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Fossil Fuel Free Investments
Pitzer College announced Saturday that it would sell off all holdings in its endowment that are in fossil fuel comapnies. A number of small colleges have announced such moves, but Pitzer officials believe that their institution is the largest by far (in endowment size) to make such a move.
The endowment at Pitzer is worth $125 million -- hardly gargantuan, but large enough that it puts Pitzer in the category of colleges where leaders have until now ruled out divestment, despite considerable student activism urging changes in endowment policies. Harvard University President Drew Faust, for example, responded to a divestment push last year by saying that to do so would be financially risky and would not necessarily help the environment.
In an interview Saturday, Pitzer President Laura Skandera Trombley said that she and members of her board's investment committee had done extensive studies, and determined that selling off stocks in fossil fuel companies would not hurt the college financially. "It is possible to divest without a long-term adverse effect," she said.
Pitzer has a strong proponent of that view on its board: the actor/environmentalist Robert Redford, who attended Saturday's event to endorse the college's efforts.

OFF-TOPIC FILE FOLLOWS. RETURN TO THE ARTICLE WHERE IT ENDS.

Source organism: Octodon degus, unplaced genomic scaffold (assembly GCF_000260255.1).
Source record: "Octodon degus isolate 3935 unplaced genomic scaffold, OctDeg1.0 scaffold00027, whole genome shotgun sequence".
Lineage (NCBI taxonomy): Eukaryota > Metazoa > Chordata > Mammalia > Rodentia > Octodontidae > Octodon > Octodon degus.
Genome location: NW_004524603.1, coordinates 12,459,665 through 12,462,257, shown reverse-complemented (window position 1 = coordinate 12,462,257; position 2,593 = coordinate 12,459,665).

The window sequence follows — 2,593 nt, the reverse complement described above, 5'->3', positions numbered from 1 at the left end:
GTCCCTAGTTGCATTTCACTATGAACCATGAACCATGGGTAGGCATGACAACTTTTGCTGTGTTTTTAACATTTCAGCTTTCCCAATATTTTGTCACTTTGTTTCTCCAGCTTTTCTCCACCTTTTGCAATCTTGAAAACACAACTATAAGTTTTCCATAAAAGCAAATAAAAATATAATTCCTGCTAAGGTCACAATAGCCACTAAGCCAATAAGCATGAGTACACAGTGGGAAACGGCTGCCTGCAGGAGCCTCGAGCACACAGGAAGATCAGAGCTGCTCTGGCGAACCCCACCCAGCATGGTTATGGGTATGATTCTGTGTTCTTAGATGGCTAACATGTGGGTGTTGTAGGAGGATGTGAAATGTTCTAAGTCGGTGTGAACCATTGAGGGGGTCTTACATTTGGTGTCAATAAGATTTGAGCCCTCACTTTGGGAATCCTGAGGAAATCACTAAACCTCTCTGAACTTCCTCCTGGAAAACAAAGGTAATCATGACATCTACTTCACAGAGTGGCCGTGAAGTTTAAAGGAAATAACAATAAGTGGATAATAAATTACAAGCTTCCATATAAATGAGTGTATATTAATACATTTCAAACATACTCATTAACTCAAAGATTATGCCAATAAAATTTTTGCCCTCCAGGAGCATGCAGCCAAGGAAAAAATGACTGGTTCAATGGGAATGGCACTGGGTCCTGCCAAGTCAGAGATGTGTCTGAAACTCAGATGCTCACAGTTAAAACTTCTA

Currently, about $5.4 million in investments in the Pitzer endowment are in fossil fuel companies that will need to be sold off. Trombley said that $4.4 million would be sold by December 31, and that the remaining $1 million would be gone shortly after.
Trombley said she saw divestment as a natural move for Pitzer. "We are an institution that is socially progressive and we have been since our founding," she said. "And we have also been one that is dedicated to sustainability" in the curriculum. She said divestment from fossil fuel companies was "a logical next step."
Previously, the only time Pitzer has adopted a divestment policy was with regard to companies in South Africa (in the apartheid era).
One concern college presidents have expressed about divestment policies is that there are many causes that have activists pushing for divestment -- and that staying away from political investment choices is one way to avoid divisive campus debates, and to keep focused on maximizing endowment value. Right now, for example, there is also a move on many campuses (thus far unsuccessful in the U.S.) to urge colleges to sell investments in companies that do business in or with Israel.
Trombley said that there are no plans to rule out other kinds of investments. "We're looking at this in terms of the values of Pitzer and environmental sustainability is one of those," she said. "I understand that there are other voices calling for other things, but this is what we are doing."
Officials from lobbying groups for the natural gas and coal industries did not respond to email requests for comment.
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